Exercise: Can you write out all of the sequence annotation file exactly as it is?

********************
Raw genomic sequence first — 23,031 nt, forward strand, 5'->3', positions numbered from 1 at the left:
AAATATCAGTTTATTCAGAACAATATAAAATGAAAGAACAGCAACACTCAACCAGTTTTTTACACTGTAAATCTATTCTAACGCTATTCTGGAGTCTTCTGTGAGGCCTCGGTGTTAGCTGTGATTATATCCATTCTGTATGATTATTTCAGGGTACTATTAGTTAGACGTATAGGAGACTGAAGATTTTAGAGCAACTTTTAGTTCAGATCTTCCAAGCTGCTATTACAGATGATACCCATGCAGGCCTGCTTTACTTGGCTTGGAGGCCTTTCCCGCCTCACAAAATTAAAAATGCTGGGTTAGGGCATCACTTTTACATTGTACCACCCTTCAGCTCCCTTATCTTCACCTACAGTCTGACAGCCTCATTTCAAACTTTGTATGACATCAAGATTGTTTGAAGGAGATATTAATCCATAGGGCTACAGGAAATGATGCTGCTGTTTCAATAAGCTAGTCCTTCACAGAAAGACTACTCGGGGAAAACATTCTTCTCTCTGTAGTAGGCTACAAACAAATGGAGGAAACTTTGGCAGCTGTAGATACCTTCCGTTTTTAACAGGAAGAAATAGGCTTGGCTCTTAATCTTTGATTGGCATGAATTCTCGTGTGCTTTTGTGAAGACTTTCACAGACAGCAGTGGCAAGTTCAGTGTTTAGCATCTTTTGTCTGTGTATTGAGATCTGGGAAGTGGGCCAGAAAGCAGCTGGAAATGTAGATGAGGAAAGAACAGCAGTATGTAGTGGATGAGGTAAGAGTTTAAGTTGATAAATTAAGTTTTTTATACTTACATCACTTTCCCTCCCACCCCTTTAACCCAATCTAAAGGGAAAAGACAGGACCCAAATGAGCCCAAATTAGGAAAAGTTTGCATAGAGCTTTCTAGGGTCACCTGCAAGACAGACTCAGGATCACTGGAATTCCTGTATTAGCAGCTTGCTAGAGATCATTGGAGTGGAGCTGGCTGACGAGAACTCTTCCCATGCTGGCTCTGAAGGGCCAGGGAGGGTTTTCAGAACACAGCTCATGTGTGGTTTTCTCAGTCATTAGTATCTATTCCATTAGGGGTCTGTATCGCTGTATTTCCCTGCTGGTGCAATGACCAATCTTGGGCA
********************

Raw genomic sequence first — 23,031 nt, forward strand, 5'->3', positions numbered from 1 at the left:
AAATATCAGTTTATTCAGAACAATATAAAATGAAAGAACAGCAACACTCAACCAGTTTTTTACACTGTAAATCTATTCTAACGCTATTCTGGAGTCTTCTGTGAGGCCTCGGTGTTAGCTGTGATTATATCCATTCTGTATGATTATTTCAGGGTACTATTAGTTAGACGTATAGGAGACTGAAGATTTTAGAGCAACTTTTAGTTCAGATCTTCCAAGCTGCTATTACAGATGATACCCATGCAGGCCTGCTTTACTTGGCTTGGAGGCCTTTCCCGCCTCACAAAATTAAAAATGCTGGGTTAGGGCATCACTTTTACATTGTACCACCCTTCAGCTCCCTTATCTTCACCTACAGTCTGACAGCCTCATTTCAAACTTTGTATGACATCAAGATTGTTTGAAGGAGATATTAATCCATAGGGCTACAGGAAATGATGCTGCTGTTTCAATAAGCTAGTCCTTCACAGAAAGACTACTCGGGGAAAACATTCTTCTCTCTGTAGTAGGCTACAAACAAATGGAGGAAACTTTGGCAGCTGTAGATACCTTCCGTTTTTAACAGGAAGAAATAGGCTTGGCTCTTAATCTTTGATTGGCATGAATTCTCGTGTGCTTTTGTGAAGACTTTCACAGACAGCAGTGGCAAGTTCAGTGTTTAGCATCTTTTGTCTGTGTATTGAGATCTGGGAAGTGGGCCAGAAAGCAGCTGGAAATGTAGATGAGGAAAGAACAGCAGTATGTAGTGGATGAGGTAAGAGTTTAAGTTGATAAATTAAGTTTTTTATACTTACATCACTTTCCCTCCCACCCCTTTAACCCAATCTAAAGGGAAAAGACAGGACCCAAATGAGCCCAAATTAGGAAAAGTTTGCATAGAGCTTTCTAGGGTCACCTGCAAGACAGACTCAGGATCACTGGAATTCCTGTATTAGCAGCTTGCTAGAGATCATTGGAGTGGAGCTGGCTGACGAGAACTCTTCCCATGCTGGCTCTGAAGGGCCAGGGAGGGTTTTCAGAACACAGCTCATGTGTGGTTTTCTCAGTCATTAGTATCTATTCCATTAGGGGTCTGTATCGCTGTATTTCCCTGCTGGTGCAATGACCAATCTTGGGCA